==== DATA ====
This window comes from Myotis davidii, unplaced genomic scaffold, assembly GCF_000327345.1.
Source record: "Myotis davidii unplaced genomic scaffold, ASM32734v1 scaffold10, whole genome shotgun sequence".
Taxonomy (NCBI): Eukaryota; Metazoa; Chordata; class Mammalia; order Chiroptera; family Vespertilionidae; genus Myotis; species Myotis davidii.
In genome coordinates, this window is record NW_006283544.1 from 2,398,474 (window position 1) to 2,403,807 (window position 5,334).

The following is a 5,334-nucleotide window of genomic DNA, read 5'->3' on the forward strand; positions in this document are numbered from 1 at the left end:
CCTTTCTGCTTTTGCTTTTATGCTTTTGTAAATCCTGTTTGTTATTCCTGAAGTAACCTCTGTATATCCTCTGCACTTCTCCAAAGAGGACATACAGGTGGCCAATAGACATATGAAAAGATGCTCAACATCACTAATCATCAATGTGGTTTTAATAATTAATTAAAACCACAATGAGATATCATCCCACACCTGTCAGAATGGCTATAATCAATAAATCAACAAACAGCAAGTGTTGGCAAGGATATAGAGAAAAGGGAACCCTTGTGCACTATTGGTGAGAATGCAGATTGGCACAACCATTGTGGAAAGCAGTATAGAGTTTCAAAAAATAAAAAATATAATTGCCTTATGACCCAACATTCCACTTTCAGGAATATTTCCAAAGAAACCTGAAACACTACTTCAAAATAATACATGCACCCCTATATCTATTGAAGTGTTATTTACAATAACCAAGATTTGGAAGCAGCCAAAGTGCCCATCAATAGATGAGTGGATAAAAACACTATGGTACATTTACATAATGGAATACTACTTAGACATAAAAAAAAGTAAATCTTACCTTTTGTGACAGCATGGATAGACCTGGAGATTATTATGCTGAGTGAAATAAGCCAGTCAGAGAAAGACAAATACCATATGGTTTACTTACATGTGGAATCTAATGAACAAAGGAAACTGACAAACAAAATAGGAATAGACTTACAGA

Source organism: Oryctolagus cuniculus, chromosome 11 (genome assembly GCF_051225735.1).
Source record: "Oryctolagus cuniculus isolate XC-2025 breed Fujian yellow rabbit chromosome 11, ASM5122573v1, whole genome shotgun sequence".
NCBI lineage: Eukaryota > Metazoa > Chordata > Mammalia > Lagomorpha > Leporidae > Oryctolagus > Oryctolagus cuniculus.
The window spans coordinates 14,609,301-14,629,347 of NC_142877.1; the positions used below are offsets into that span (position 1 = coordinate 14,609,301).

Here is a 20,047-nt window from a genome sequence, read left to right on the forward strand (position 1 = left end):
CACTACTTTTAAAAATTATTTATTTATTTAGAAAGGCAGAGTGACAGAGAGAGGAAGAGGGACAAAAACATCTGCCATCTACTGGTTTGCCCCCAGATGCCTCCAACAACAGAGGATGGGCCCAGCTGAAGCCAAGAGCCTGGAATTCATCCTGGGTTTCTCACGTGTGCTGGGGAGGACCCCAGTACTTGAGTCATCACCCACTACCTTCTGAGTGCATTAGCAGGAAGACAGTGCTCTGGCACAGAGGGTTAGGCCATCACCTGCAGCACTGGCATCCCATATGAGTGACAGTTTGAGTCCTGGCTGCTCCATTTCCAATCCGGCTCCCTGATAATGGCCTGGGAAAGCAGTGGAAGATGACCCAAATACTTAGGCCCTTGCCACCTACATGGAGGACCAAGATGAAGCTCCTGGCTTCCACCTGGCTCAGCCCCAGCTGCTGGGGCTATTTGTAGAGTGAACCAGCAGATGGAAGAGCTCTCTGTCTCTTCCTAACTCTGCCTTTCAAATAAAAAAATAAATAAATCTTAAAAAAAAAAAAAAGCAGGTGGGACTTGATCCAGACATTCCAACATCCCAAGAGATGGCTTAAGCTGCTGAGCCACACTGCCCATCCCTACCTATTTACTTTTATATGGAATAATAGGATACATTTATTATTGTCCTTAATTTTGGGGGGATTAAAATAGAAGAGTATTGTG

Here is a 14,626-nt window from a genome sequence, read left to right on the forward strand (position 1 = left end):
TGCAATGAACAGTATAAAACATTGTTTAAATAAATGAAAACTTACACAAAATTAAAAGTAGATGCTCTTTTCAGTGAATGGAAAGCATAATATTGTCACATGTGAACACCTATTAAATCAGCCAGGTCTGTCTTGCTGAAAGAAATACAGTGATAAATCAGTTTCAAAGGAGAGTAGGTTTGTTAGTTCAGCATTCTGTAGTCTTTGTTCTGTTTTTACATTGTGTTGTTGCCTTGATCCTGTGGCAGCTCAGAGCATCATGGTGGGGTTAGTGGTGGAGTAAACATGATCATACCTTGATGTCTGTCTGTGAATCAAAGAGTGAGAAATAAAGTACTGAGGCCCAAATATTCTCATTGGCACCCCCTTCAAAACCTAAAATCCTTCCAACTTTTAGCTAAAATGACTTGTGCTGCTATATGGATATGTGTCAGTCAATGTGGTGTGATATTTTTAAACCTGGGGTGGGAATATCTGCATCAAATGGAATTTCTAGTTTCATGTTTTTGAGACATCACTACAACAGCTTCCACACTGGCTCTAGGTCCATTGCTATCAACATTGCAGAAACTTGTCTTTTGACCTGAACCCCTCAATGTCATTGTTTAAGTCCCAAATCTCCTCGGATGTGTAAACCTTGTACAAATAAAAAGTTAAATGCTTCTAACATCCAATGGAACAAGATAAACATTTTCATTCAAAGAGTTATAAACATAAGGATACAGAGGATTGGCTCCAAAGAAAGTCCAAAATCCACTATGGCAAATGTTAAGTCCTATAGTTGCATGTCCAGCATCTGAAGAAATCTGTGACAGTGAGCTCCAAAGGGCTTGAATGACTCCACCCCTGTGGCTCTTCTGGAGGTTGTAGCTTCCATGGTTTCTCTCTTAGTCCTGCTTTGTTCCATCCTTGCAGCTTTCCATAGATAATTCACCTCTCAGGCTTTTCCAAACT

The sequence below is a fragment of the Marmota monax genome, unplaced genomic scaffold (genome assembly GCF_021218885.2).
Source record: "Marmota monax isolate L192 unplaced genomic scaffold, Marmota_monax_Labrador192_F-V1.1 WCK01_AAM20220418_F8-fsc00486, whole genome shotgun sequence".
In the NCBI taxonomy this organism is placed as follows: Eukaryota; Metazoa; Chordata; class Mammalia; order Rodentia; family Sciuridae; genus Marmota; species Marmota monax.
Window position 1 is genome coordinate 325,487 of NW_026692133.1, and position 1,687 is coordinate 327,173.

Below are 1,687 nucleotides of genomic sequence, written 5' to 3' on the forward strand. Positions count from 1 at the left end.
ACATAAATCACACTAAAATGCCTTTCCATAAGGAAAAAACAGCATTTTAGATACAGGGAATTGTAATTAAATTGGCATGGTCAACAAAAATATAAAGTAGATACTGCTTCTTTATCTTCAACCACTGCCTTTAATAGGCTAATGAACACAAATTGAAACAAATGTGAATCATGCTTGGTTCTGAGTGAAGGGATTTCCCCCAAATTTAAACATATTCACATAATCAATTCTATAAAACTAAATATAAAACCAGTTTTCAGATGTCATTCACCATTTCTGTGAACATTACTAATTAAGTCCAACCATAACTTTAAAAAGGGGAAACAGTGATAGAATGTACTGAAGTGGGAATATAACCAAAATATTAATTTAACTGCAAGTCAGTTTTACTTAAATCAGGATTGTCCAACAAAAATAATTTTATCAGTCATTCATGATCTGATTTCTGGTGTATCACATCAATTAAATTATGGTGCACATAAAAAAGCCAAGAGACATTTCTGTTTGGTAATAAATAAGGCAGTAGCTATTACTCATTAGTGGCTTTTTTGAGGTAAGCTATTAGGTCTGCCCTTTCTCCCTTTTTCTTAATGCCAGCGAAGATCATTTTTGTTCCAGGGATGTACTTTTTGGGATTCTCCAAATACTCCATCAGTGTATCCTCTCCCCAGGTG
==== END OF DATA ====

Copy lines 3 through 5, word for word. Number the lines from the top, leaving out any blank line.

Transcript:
Taxonomy (NCBI): Eukaryota; Metazoa; Chordata; class Mammalia; order Chiroptera; family Vespertilionidae; genus Myotis; species Myotis davidii.
In genome coordinates, this window is record NW_006283544.1 from 2,398,474 (window position 1) to 2,403,807 (window position 5,334).

The following is a 5,334-nucleotide window of genomic DNA, read 5'->3' on the forward strand; positions in this document are numbered from 1 at the left end: